Nothing will stand still in 2018. You’ll be bombarded with new technology and more jargon. As always, some of the changes will be useful advances that will make your life better, and some of them will . . . not.
We’re going to start the year with a look at some familiar technology that will be changing in unexpected ways in 2018. No details, I promise! It’s a new year. I’m starting with a geeky one because I know you’re not really paying attention yet. If your eyes glaze over on this one, stay tuned for some articles coming up about home assistants and the latest wifi devices and always connected PCs.
Intel processors are getting more cores. More cores! I know you’re quivering with excitement at the thought. They’ll be enthusiastically advertised with the usual overtones that are meant to make you feel inadequate if you don’t have as many cores as your neighbor.
Don’t worry about what it means yet. Let’s jump to the thrilling conclusion, then I’ll tell you a bit of the history and give you a preview of the upcoming year of multi-core processors.
How many cores do you need for the processor in your next computer?
If you are a non-technical business person, a dual-core processor will meet all of your needs for the foreseeable future. You can get a quad-core processor if you don’t mind spending the extra money and want to feel like you’ve future-proofed your computer, but you probably won’t notice the difference.
You may benefit from a processor with four or more cores (six or eight core processors will be coming on the market this year) if your computer use falls in one or more of these categories.
- Photo and video editing — Adobe Photoshop, Adobe Premier
- 3D modeling and rendering — AutoCAD, Solidworks
- Scientific software — MATLAB
- Graphics-intensive games
In addition, you might see performance improvements if you routinely run dozens of programs simultaneously, or if you are the kind of Excel user who runs pivot tables on spreadsheets with hundreds of thousands of rows.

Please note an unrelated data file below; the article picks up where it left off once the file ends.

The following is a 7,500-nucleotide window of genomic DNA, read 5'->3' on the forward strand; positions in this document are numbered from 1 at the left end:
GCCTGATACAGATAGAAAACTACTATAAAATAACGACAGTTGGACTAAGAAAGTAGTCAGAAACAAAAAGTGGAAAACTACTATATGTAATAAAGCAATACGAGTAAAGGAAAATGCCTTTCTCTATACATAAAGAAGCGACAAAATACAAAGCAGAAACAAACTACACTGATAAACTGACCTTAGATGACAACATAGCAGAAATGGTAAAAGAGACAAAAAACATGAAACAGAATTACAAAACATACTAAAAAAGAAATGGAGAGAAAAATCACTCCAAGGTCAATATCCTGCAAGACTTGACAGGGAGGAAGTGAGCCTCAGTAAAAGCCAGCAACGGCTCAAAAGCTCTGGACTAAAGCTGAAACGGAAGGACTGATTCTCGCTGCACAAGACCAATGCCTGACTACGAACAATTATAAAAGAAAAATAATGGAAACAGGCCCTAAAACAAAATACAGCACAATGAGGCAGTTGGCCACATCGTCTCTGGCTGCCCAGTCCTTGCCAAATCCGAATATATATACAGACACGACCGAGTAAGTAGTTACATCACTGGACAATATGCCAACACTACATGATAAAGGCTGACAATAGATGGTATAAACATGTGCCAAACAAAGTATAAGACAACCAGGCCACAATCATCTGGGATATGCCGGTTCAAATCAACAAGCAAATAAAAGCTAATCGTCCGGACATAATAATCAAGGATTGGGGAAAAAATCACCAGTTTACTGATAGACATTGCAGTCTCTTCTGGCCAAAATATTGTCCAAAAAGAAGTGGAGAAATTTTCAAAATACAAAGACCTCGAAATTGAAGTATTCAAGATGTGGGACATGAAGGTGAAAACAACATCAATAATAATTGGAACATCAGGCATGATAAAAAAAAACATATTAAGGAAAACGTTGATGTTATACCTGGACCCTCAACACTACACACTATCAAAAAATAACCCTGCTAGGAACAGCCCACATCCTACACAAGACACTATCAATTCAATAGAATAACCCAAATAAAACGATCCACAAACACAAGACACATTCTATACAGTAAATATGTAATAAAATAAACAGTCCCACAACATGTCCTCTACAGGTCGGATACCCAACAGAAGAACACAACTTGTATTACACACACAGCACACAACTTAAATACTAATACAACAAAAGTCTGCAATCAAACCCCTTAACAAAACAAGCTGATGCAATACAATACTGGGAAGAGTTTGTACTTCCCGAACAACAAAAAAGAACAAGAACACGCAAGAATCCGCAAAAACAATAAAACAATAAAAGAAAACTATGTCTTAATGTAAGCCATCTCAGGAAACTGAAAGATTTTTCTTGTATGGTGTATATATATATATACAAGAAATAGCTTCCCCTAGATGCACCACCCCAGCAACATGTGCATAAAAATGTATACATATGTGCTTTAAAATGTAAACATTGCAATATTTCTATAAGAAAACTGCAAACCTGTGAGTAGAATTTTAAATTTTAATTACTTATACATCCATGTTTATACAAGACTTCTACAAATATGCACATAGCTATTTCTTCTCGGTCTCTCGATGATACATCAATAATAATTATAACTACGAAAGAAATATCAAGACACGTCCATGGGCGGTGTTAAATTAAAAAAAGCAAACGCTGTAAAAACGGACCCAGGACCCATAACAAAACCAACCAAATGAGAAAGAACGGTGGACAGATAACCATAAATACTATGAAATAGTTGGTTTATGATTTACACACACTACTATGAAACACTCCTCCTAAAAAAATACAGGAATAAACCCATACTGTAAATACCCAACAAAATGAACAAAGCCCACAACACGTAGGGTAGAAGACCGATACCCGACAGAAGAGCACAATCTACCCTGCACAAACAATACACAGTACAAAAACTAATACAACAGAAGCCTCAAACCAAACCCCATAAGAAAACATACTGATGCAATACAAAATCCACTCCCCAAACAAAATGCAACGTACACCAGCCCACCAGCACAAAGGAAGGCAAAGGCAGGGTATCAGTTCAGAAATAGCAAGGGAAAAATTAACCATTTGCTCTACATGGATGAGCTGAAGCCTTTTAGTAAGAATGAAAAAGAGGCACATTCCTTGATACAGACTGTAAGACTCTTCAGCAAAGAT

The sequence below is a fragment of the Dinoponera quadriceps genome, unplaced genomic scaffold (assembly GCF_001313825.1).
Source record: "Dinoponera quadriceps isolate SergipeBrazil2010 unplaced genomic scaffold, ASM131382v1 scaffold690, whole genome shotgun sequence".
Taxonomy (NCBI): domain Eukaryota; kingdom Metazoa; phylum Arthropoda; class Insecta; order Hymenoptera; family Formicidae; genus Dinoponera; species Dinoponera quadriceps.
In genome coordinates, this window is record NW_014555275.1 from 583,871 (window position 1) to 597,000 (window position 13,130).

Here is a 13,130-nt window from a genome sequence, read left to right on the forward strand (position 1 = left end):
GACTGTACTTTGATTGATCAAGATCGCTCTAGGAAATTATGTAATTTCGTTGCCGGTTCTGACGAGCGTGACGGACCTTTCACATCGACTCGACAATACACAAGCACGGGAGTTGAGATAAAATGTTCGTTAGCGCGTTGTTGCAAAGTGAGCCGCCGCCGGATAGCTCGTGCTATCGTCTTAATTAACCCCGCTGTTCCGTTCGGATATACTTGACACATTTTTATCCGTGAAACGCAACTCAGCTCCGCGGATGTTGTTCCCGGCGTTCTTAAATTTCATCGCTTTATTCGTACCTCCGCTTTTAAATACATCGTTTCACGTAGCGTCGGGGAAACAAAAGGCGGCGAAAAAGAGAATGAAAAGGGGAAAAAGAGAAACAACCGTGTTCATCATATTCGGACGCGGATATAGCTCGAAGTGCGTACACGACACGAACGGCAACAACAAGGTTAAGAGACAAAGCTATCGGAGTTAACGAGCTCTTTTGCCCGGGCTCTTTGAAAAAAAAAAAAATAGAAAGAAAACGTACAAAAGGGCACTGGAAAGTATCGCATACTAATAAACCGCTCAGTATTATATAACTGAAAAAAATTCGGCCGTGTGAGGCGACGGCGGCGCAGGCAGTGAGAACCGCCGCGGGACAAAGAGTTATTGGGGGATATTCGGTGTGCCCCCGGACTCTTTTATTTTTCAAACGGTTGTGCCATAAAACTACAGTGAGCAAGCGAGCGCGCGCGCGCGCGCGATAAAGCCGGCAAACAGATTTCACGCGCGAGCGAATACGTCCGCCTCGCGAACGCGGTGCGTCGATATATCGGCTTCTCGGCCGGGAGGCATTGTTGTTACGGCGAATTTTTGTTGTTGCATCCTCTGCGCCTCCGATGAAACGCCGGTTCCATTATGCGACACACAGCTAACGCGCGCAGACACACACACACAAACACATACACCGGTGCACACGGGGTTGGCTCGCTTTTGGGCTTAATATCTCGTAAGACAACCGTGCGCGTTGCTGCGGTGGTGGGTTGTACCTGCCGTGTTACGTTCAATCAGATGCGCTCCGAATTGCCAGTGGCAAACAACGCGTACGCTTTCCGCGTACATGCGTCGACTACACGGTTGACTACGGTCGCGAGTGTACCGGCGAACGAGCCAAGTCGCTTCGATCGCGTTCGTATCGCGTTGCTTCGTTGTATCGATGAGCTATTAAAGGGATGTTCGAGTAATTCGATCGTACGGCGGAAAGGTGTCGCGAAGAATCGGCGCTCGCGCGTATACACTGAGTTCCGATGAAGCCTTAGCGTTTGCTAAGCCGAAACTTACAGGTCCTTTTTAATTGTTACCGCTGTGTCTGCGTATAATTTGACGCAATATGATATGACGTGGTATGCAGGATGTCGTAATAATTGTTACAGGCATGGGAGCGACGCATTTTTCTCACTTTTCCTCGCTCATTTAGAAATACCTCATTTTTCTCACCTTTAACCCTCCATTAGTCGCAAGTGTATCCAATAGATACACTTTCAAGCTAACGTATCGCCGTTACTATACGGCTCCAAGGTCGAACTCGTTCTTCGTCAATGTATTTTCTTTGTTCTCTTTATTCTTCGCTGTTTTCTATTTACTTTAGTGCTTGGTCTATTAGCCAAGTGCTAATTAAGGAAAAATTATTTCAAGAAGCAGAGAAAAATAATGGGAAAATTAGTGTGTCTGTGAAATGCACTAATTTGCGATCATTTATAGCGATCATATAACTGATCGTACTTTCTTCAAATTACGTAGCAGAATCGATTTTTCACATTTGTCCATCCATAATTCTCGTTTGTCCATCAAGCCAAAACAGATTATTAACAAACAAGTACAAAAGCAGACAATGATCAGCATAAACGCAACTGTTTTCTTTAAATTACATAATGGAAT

And finally, this advice is only for individuals. There are different considerations for servers and virtual machine hosts.
My recommendation in 2018 for a well-equipped business computer will be an Intel eighth generation quad-core Core i5 processor.
The story of multi-core processors
Intel’s first processors could do one thing at a time. (More or less. I’m striving for simplicity here.) Computers got better in the early days because Intel made the processors work faster.
At some point, though, it became difficult to make a single processor go faster. There were some physical limitations and it became hard to cool them effectively.
Around ten years ago, Intel introduced the first personal computer processor with two cores, capable of doing two things at the same time. It makes sense, right? The processor might be handling data at the same speed but it feels faster because it can, say, run a word processor in one core while it’s doing a virus scan with the other core.
Sounds great, right? And it is great. You’ve almost certainly been running a dual-core processor in your computers for the last few years.
But there are some natural limits to that process. A computer with a quad-core processor doesn’t run twice as fast as a computer with a dual-core processor. It doesn’t work like that. In fact, unless you’re running programs in one of those narrow categories, you might not get any performance increase whatsoever from a processor with more cores.